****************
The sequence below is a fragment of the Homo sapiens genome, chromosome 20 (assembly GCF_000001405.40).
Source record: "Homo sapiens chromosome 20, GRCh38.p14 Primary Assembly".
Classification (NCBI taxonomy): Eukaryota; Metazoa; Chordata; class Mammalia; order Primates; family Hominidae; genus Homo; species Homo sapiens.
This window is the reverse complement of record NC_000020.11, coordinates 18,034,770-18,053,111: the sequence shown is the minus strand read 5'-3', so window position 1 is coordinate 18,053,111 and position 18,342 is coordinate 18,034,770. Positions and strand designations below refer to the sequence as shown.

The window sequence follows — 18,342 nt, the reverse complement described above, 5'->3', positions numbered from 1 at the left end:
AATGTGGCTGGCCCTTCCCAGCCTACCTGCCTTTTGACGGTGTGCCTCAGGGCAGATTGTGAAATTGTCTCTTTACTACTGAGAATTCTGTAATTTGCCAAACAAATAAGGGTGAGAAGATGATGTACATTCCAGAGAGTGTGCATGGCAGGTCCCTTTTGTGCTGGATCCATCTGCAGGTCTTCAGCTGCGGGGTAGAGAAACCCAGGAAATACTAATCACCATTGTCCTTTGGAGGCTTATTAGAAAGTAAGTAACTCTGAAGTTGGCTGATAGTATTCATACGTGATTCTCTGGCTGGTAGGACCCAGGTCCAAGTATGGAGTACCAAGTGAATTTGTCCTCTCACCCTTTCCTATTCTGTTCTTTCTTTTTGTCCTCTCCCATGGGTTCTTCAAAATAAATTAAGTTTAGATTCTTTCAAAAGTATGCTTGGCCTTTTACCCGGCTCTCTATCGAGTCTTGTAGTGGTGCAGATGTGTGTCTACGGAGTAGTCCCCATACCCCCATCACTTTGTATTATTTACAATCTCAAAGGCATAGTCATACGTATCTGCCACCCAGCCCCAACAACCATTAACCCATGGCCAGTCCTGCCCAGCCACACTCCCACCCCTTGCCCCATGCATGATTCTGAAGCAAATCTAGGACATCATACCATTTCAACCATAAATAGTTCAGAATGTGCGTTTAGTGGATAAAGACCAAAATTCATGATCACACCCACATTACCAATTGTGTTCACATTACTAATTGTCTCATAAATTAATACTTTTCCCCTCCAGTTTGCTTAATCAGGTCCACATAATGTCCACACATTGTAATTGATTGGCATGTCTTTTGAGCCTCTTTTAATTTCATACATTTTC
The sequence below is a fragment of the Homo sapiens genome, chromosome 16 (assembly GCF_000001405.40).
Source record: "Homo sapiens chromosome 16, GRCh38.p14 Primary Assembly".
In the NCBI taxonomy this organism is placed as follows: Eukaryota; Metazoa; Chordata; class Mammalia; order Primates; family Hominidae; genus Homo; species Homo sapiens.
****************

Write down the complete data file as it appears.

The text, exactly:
The sequence below is a fragment of the Homo sapiens genome, chromosome 20 (assembly GCF_000001405.40).
Source record: "Homo sapiens chromosome 20, GRCh38.p14 Primary Assembly".
Classification (NCBI taxonomy): Eukaryota; Metazoa; Chordata; class Mammalia; order Primates; family Hominidae; genus Homo; species Homo sapiens.
This window is the reverse complement of record NC_000020.11, coordinates 18,034,770-18,053,111: the sequence shown is the minus strand read 5'-3', so window position 1 is coordinate 18,053,111 and position 18,342 is coordinate 18,034,770. Positions and strand designations below refer to the sequence as shown.

The window sequence follows — 18,342 nt, the reverse complement described above, 5'->3', positions numbered from 1 at the left end:
AATGTGGCTGGCCCTTCCCAGCCTACCTGCCTTTTGACGGTGTGCCTCAGGGCAGATTGTGAAATTGTCTCTTTACTACTGAGAATTCTGTAATTTGCCAAACAAATAAGGGTGAGAAGATGATGTACATTCCAGAGAGTGTGCATGGCAGGTCCCTTTTGTGCTGGATCCATCTGCAGGTCTTCAGCTGCGGGGTAGAGAAACCCAGGAAATACTAATCACCATTGTCCTTTGGAGGCTTATTAGAAAGTAAGTAACTCTGAAGTTGGCTGATAGTATTCATACGTGATTCTCTGGCTGGTAGGACCCAGGTCCAAGTATGGAGTACCAAGTGAATTTGTCCTCTCACCCTTTCCTATTCTGTTCTTTCTTTTTGTCCTCTCCCATGGGTTCTTCAAAATAAATTAAGTTTAGATTCTTTCAAAAGTATGCTTGGCCTTTTACCCGGCTCTCTATCGAGTCTTGTAGTGGTGCAGATGTGTGTCTACGGAGTAGTCCCCATACCCCCATCACTTTGTATTATTTACAATCTCAAAGGCATAGTCATACGTATCTGCCACCCAGCCCCAACAACCATTAACCCATGGCCAGTCCTGCCCAGCCACACTCCCACCCCTTGCCCCATGCATGATTCTGAAGCAAATCTAGGACATCATACCATTTCAACCATAAATAGTTCAGAATGTGCGTTTAGTGGATAAAGACCAAAATTCATGATCACACCCACATTACCAATTGTGTTCACATTACTAATTGTCTCATAAATTAATACTTTTCCCCTCCAGTTTGCTTAATCAGGTCCACATAATGTCCACACATTGTAATTGATTGGCATGTCTTTTGAGCCTCTTTTAATTTCATACATTTTC
The sequence below is a fragment of the Homo sapiens genome, chromosome 16 (assembly GCF_000001405.40).
Source record: "Homo sapiens chromosome 16, GRCh38.p14 Primary Assembly".
In the NCBI taxonomy this organism is placed as follows: Eukaryota; Metazoa; Chordata; class Mammalia; order Primates; family Hominidae; genus Homo; species Homo sapiens.